An apex predator is an animal at the top of the food chain, with prey to hunt, but no predator to fear. They are the royalty of an ecosystem.
Beasts are often used as symbols to explain the abstractions of finance. We have “bull markets”, where “animal spirits” are on display, and “bear markets” in which “dead cat” bounces occur in stock prices. Financial institutions often adopt animals as their logos.
Within the financial ecosystem then, who is the apex predator?
Goldman Sachs has been described as the “great vampire squid wrapped around the face of humanity” – surely there can’t be many predators above that.
But from my perspective, at the peak of this ecosystem, an eagle flies.
I share a snippet from the latest issue of London Investment Alert below, in which Tim Price speaks on the birth of the predator known as the Federal Reserve System, that flies miles high in the sky, unaccountable and independent, before striking down to cause incredible damage.
A conspiracy in plain sight
Tim Price, London Investment Alert
The scariest conspiracies are the ones that happen to be real. In the manner of the classics, like the Quatermass films or the comparably chilling Invasion of the Body Snatchers, the protagonist is never believed, at least until the final reel, and sometimes not even then.
The following conspiracy does happen to be real, and it is one that affects all of us.
G. Edward Griffin, in his book The Creature from Jekyll Island, explains how the US Federal Reserve, for example, was conceived. I single out the Fed because, as the central bank of the largest economy in the world, it is by definition the most important central bank in the world.
On a cold November night in 1910, a handful of financiers boarded a private railway car in conditions of extreme secrecy at the New Jersey railway station.
The passengers included the Republican whip in the Senate and a business associate of the banker J.P. Morgan; the assistant secretary of the US Treasury; the president of the National City Bank of New York, the most powerful bank of the time; a senior partner of the J.P. Morgan bank; the head of J.P. Morgan’s Bankers Trust Company; and a representative of the Rothschild banking dynasty in England and France.
Of the six passengers, in other words, five of them were representatives of private banks.
You only have to look to modern Bilderberg meetings to see how conspiracies can run wild when a group of men this powerful come together.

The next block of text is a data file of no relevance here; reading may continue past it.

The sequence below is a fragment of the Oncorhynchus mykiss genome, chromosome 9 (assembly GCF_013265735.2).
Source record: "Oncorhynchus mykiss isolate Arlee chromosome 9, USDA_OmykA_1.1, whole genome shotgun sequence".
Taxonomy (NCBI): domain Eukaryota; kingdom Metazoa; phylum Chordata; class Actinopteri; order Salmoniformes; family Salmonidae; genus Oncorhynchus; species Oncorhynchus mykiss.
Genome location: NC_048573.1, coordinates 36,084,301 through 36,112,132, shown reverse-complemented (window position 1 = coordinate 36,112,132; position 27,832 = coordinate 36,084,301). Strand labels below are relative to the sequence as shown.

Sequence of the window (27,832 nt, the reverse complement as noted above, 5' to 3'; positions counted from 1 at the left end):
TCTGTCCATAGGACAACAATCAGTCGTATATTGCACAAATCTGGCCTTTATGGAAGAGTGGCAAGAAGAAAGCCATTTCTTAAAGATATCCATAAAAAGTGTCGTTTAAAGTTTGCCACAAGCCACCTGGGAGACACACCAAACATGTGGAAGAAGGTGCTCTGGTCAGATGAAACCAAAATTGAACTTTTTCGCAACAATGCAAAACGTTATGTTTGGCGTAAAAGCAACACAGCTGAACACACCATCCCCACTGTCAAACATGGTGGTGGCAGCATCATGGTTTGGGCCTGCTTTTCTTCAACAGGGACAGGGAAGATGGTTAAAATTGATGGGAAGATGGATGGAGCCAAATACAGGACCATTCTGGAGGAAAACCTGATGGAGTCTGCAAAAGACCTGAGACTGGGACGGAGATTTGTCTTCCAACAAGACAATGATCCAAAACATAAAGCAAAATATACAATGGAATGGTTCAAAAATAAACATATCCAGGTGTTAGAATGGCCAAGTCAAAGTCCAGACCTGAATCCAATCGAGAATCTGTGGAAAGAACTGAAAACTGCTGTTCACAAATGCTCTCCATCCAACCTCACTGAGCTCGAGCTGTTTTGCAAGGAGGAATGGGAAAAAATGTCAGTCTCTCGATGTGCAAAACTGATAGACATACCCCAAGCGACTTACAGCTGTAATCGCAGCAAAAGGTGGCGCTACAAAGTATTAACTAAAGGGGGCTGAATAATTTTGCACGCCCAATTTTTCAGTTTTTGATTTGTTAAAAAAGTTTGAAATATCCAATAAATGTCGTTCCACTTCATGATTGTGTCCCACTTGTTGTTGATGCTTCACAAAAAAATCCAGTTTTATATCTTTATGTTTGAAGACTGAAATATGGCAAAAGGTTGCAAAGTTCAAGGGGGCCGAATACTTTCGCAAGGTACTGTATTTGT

Those financiers would go on to meet in secret at a remote location owned by J.P. Morgan and several of his business associates, where visitors would gather in the winter to hunt wild ducks. The name of this remote retreat: Jekyll Island.
This group met in order to tackle five pressing issues:
- How to reverse the growing influence of small commercial banking rivals and concentrate financial power among themselves.
- How to allow the money supply to expand so that they could retake control of the industrial loan market.
- How to consolidate the modest reserves of the country’s banks into one large reserve and standardise each bank’s loan-to-deposit ratios, thus protecting themselves from the possibility of bank runs.
- How to shift any ultimate losses incurred by the banks on to taxpayers.
- How to convince the US government that the scheme was established to protect the public – as opposed to protecting the interests of a private banking cartel.
Perhaps most cynically of all, to address this fifth problem, the group decided to adopt the structure of a central bank and, furthermore, ditch the use of the word bank altogether, in favour of a coinage that would evoke the image of the federal government instead.
Three years later, after the passing of the resultant bill in Congress on 23 December1913 (ie, in a thinly attended meeting, rushed through just before Christmas), the US Federal Reserve was born.
“The Federal Reserve System,” it today proudly tells us, “is the central bank of the United States. It was founded by Congress in 1913 to provide the nation with a safer, more flexible and more stable monetary and financial system. Over the years, its role in banking and the economy has expanded.”
Few could deny the latter point.
Rather than maintain a narrow focus on managing the money supply, the Fed is now figuratively all over the shop, its fingerprints evident everywhere across the economy.
Just some of the “broad” oversight it lists can include monetary affairs, international finance and information technology.
The market commentator and author James Grant is no slouch when it comes to describing what the Fed is, and does, in a robust manner:
The Fed insists on saving us from ‘everyday low prices’ – they call it deflation. I submit that in a world of technological wonder, prices ought to be weakening: it costs less to buy things because it costs less to make them. This benign tendency the Fed resists at every turn. It wants the price level (as it defines it) to rise by two percent a year, plus or minus. In so doing, it creates redundant credit that finds its way into other things. These excess dollars do mischief. On Wall Street we call this mischief a bull market and we’re generally all in favour of it.
The Fed, in substance if not in name, is [still] engaged in a massive experiment in price control. (They don’t call it that.) But they fix the Fed Funds rate, they manipulate the yield curve… they talk up the stock market. They have their fingers and their thumbs on the scale of finance. To change the metaphor, we all live to a degree in a valuation ‘hall of mirrors’. Who knows what value is when the Fed fixes the determining interest rate at zero? So I said ‘experiment in price control’ but there is no real suspense about how price control turns out. It turns out, invariably, badly.
All the best,
Editor, Southbank Investment Research
Category: Central Banks